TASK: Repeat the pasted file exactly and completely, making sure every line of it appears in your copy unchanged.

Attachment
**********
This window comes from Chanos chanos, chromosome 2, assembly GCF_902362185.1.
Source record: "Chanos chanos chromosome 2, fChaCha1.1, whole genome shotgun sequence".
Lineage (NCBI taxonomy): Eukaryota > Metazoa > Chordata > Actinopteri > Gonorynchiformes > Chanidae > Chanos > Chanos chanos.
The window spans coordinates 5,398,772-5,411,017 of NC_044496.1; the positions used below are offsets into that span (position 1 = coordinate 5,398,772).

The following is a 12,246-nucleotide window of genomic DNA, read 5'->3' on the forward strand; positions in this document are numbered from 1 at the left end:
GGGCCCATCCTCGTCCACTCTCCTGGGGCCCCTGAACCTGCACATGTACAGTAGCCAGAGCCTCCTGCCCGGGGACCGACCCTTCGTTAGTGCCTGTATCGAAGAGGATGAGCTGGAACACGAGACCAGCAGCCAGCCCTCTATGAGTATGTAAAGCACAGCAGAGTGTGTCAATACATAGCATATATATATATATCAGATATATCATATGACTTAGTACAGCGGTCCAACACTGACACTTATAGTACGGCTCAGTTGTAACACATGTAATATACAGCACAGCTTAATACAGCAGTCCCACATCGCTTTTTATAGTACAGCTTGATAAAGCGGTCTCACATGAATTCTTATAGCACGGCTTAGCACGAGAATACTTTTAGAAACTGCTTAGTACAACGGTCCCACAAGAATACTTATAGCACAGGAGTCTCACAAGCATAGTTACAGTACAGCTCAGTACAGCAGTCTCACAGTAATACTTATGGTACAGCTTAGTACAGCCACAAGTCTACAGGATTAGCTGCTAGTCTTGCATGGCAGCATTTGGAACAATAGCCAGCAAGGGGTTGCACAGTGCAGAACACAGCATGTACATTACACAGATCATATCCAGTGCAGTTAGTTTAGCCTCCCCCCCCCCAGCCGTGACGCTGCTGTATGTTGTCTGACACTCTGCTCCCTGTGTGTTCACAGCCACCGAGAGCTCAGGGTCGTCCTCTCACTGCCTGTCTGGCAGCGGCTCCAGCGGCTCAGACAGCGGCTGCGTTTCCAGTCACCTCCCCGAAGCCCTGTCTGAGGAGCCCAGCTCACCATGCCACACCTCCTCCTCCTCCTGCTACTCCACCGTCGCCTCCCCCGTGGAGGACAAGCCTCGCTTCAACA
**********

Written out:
This window comes from Chanos chanos, chromosome 2, assembly GCF_902362185.1.
Source record: "Chanos chanos chromosome 2, fChaCha1.1, whole genome shotgun sequence".
Lineage (NCBI taxonomy): Eukaryota > Metazoa > Chordata > Actinopteri > Gonorynchiformes > Chanidae > Chanos > Chanos chanos.
The window spans coordinates 5,398,772-5,411,017 of NC_044496.1; the positions used below are offsets into that span (position 1 = coordinate 5,398,772).

The following is a 12,246-nucleotide window of genomic DNA, read 5'->3' on the forward strand; positions in this document are numbered from 1 at the left end:
GGGCCCATCCTCGTCCACTCTCCTGGGGCCCCTGAACCTGCACATGTACAGTAGCCAGAGCCTCCTGCCCGGGGACCGACCCTTCGTTAGTGCCTGTATCGAAGAGGATGAGCTGGAACACGAGACCAGCAGCCAGCCCTCTATGAGTATGTAAAGCACAGCAGAGTGTGTCAATACATAGCATATATATATATATCAGATATATCATATGACTTAGTACAGCGGTCCAACACTGACACTTATAGTACGGCTCAGTTGTAACACATGTAATATACAGCACAGCTTAATACAGCAGTCCCACATCGCTTTTTATAGTACAGCTTGATAAAGCGGTCTCACATGAATTCTTATAGCACGGCTTAGCACGAGAATACTTTTAGAAACTGCTTAGTACAACGGTCCCACAAGAATACTTATAGCACAGGAGTCTCACAAGCATAGTTACAGTACAGCTCAGTACAGCAGTCTCACAGTAATACTTATGGTACAGCTTAGTACAGCCACAAGTCTACAGGATTAGCTGCTAGTCTTGCATGGCAGCATTTGGAACAATAGCCAGCAAGGGGTTGCACAGTGCAGAACACAGCATGTACATTACACAGATCATATCCAGTGCAGTTAGTTTAGCCTCCCCCCCCCCAGCCGTGACGCTGCTGTATGTTGTCTGACACTCTGCTCCCTGTGTGTTCACAGCCACCGAGAGCTCAGGGTCGTCCTCTCACTGCCTGTCTGGCAGCGGCTCCAGCGGCTCAGACAGCGGCTGCGTTTCCAGTCACCTCCCCGAAGCCCTGTCTGAGGAGCCCAGCTCACCATGCCACACCTCCTCCTCCTCCTGCTACTCCACCGTCGCCTCCCCCGTGGAGGACAAGCCTCGCTTCAACA